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Nema Evacuates 3,500

A man in Marsh Harbour carries his belongings to a ferry to depart for Nassau on Sunday. (AP Photo/Fernando Llano)

A man in Marsh Harbour carries his belongings to a ferry to depart for Nassau on Sunday. (AP Photo/Fernando Llano)

By KHRISNA RUSSELL

Deputy Chief Reporter

krussell@tribunemedia.net

MORE than 3,000 people have been evacuated to New Providence in the wake of Hurricane Dorian.

According to National Emergency Management Agency spokesman Carl Smith yesterday, 3,500 people have come to the capital from Abaco and Grand Bahama, but only 860 persons have needed to be housed in approved shelters. There have been a number of other evacuations carried out by civil society.

Officials have also worked on short and long-term plans to accommodate evacuees.

John Michel Clarke, chairman of the Disaster Relief and Reconstruction Committee, said a temporary relief facility with a capacity to hold 4,000 is also in the works.

As it stands, 422 people are being housed in the Kendal Isaacs Gym; 202 at the Fox Hill community shelter; 91 at Calvary Baptist shelter; 50 in the Salvation Army and 95 at Pilgrim Baptist Temple on St James Road. Another shelter was opened yesterday morning in Adelaide. However, the number of people there was not provided yesterday.

Mr Smith said yesterday there was no mandatory evacuation for Abaco.

He further warned that the Department of Civil Aviation would revoke authorisation of any air carrier charging passengers for evacuation flights. Last week, Bahamasair had charged a $75 one-way fee to evacuate Abaco. Officials have since discontinued this fee, adding anyone who paid it should be refunded.

“The plan moving forward, we discussed immediately we want to create a temporary relief facility in Abaco in two locations and the thought behind the temporary relief facility is that it is built to accommodate between 4,000 persons,” Mr Clarke said during a NEMA press conference yesterday.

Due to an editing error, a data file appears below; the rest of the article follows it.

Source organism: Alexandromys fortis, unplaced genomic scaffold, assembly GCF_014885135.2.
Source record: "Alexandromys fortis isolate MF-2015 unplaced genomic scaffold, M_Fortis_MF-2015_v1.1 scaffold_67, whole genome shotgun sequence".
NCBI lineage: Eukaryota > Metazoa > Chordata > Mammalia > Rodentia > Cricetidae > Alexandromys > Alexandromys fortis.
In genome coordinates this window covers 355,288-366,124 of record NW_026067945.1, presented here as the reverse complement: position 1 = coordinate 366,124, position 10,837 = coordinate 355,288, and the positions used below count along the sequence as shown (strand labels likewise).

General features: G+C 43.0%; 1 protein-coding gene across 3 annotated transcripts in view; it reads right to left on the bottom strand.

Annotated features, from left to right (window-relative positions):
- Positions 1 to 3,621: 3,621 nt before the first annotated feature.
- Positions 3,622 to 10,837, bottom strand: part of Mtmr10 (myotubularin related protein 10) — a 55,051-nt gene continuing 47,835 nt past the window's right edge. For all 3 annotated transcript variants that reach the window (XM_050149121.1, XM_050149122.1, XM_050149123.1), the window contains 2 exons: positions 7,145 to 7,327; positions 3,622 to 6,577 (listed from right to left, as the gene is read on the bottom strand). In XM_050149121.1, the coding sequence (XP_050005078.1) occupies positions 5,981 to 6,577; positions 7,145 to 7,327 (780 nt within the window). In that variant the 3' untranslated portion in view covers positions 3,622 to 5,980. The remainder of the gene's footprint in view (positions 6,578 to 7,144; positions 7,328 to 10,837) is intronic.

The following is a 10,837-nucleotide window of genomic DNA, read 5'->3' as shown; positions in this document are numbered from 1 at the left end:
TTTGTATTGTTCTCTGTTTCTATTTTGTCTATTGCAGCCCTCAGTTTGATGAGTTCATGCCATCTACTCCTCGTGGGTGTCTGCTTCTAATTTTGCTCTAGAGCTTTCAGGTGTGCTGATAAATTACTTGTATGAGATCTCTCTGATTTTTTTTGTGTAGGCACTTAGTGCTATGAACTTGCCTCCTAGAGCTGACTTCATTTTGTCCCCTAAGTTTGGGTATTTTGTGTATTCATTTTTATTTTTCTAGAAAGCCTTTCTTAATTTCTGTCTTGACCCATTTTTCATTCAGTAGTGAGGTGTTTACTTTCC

“The way that that facility will be designed will be for temporary relief in the short-term.

“As a staging area, in the mid-term for the reconstruction effort and as for a permanent development in the long-term so that we’re not bothered about spending money twice.

“So what we want to do is we want to make sure that we get the planning for that effort absolutely correct.”

Mr Smith also announced how officials planned to commence clean up efforts in Abaco.

“NEMA and its partners have not commenced any large scale debris cleaning in Abaco. Search and recovery is still being conducted particularly in Marsh Harbour. We are aware of rumours about bulldozing in The Mudd. These are false reports.

“NEMA has directed a 50-member team from the Unites States Agency for International Development and the Office of Foreign US Disaster Assistance to work with the Royal Bahamas Defence Force to do a systematic sweep of the island.

“The island has been put into a system and the recovery team will check each section for persons who are still alive, any bodies that need to be recovered, and to check for hazardous material.

“Only after each section is cleared will NEMA and its partners move to the next phase of operations, which includes debris removal and I want to indicate here that where diseased bodies are discovered they have been handled in a most respectful manner properly and professionally handled.”

Officials said yesterday that the official death toll remains at 43.

However, a statement by the Royal Bahamas Police Force later said that 45 bodies have been located - 37 in Abaco and eight in Grand Bahama.

“We anticipate the discovery of more bodies as the process of search and recovery progresses,” the RBPF said.

The statement added: “There are many more persons presumed missing and we are appealing to the public to file Missing Persons reports, with the police, of those persons who have not been seen since the passage of Hurricane Dorian.